Saving for Joe’s future

I sometimes find it hard to remember the days ‘BJ’, that is, before Joe. But one thing I do remember clearly is just how much disposable income we had, money to spend on frivolities like clothes and make-up, eating out, excessive amounts of shopping that we didn’t need, and holidays. These days it seems that every penny is accounted for and earmarked and most of it seems to be earmarked for Joe.

Earmarked for Joe? Yes, it has to be said, it costs a fortune being a mom to a football mad boy. Each month we spend around £100 on his football training and subs. He has a season ticket at West Bromwich Albion which is another £50 a year. His feet won’t stop growing, so it seems new boots are needed every couple of months, and they have to be Puma or Nike, and then there are the new football strips, wanted (new design of course) and needed (why won’t his legs stop growing – is my boy part giraffe?). Add into this the Fifa points that I seem to be buying every week, the school trips and residentials, and the fact I need to remortgage in order to do the food shop and it is clear, being a mom of a boy is very expensive, and it will only get more expensive, which is why I’m already thinking towards the future.

The dreaded Fifa

New Goals

Football with his team

We’re not wealthy by any means, so Joe can’t exactly have a trust fund, but there are ways to make sensible savings towards the future, even if it is only a small sum each month. One way where you can not only save money, but can also allow it to grow is by opening a Junior Isa Account. There are two kinds of Junior Isa’s, a Junior cash Isa and a Junior Stocks and Shares Isa. The main difference between a junior Isa and an adult Isa is that the junior Isa does belong to your child, money cannot be removed until your child reaches the age of 18, and this is what makes them perfect as a way of saving towards their first car or University costs.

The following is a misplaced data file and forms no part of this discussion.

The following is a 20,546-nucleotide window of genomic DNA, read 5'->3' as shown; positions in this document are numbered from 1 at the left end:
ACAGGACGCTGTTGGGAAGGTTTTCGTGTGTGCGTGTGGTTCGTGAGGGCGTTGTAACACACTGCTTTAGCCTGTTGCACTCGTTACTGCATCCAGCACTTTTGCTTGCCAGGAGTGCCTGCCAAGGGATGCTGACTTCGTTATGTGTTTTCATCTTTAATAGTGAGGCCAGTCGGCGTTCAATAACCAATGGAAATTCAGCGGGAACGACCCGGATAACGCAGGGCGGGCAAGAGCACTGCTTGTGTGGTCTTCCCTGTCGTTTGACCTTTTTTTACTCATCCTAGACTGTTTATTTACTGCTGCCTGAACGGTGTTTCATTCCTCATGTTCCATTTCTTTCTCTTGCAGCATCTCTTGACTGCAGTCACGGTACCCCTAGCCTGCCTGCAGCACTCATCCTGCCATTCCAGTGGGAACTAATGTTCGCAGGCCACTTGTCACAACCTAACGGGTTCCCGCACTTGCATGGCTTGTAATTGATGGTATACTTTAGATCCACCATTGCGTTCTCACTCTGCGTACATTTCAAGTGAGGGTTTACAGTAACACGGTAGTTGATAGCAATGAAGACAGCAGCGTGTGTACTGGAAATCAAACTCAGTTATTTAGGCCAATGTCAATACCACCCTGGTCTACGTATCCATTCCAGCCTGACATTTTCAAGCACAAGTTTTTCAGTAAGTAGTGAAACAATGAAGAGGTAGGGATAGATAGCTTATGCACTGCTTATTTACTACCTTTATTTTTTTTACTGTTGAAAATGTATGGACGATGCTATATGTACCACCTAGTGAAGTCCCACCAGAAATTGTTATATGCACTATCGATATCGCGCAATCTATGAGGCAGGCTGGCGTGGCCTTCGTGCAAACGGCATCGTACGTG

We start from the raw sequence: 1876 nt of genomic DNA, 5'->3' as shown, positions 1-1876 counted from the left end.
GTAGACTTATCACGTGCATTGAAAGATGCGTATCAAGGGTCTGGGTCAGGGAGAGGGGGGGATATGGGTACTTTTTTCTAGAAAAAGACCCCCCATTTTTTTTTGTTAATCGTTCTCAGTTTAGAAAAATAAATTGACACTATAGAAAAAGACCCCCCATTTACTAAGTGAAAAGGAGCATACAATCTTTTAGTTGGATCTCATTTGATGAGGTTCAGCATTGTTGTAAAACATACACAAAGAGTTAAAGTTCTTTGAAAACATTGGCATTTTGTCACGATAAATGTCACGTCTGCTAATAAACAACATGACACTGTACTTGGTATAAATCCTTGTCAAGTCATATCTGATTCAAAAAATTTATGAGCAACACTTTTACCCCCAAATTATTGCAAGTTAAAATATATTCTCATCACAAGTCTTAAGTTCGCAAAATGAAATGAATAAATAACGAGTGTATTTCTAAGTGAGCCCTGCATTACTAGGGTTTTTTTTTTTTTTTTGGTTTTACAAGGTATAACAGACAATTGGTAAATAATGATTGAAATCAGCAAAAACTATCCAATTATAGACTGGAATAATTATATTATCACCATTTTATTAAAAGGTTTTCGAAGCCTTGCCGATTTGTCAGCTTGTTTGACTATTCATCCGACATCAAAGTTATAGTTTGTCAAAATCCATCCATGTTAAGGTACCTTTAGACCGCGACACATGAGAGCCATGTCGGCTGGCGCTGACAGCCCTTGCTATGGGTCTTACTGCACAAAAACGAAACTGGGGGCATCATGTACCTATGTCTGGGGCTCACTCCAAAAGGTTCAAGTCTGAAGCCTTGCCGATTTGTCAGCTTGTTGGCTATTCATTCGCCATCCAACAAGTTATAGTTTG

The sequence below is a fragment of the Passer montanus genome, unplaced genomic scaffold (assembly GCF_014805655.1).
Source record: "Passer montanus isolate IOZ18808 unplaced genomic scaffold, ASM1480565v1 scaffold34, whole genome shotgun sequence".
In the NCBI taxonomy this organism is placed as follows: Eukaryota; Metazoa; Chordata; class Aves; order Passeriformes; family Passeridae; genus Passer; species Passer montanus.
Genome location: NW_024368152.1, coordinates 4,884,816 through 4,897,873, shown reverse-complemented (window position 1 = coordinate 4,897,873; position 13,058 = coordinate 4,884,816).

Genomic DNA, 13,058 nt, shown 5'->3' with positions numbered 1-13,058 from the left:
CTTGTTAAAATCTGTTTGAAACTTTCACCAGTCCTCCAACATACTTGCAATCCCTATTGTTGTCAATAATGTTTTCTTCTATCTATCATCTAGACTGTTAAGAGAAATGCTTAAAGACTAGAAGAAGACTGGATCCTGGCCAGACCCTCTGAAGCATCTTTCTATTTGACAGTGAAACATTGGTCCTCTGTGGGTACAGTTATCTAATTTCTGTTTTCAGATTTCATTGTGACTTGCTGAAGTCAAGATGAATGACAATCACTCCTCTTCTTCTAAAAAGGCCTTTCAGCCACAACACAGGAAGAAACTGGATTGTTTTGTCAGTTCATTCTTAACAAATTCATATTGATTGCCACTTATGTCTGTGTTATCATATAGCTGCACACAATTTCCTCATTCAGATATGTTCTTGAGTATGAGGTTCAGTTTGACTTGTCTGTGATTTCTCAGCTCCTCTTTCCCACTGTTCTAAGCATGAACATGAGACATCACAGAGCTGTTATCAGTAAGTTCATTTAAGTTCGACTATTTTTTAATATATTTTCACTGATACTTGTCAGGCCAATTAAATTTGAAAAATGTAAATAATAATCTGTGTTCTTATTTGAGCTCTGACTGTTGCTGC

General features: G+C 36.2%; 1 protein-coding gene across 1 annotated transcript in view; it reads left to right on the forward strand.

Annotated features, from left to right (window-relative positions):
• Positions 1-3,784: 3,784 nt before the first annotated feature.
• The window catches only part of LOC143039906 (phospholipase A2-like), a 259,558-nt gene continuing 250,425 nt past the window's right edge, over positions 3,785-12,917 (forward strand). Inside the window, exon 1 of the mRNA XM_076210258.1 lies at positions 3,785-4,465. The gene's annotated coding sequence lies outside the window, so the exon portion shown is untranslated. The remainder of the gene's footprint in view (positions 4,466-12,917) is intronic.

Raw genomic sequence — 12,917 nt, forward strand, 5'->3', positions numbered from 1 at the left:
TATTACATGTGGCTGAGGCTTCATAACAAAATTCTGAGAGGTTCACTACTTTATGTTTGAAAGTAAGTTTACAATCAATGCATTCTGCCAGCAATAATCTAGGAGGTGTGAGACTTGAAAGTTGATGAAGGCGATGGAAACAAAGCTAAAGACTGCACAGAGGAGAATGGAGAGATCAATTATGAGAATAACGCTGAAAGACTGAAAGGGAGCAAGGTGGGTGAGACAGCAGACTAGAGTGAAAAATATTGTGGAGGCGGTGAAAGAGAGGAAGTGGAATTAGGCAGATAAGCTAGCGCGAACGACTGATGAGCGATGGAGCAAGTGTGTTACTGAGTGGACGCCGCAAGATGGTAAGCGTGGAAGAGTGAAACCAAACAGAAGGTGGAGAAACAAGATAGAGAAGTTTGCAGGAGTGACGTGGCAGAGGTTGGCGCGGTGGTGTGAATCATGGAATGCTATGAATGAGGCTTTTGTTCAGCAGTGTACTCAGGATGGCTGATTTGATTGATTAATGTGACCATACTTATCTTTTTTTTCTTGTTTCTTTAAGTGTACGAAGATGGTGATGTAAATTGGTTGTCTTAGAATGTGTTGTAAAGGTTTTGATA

The regular Junior Isa account earns interest like a savings account, and you can deposit up to £4,260 per year into the ISA, which could create a nice little nest egg by the time your child is 18. If you opt for the Junior Stocks and shares Isa, then your money is invested in financial markets with the aim of earning returns for investors that are greater than those you would get in a Junior Cash ISA. There is obviously some level of risk involved, but your returns could be much greater too, so it is definitely something to weigh up.

With university fees being so expensive, most establishments now charging the maximum amount of £9,000+, it would be good to have some money set aside to help with this, or with a deposit for a first home or a car if your child decides against university.

Do you have any savings put by for your child’s future? What are you saving for?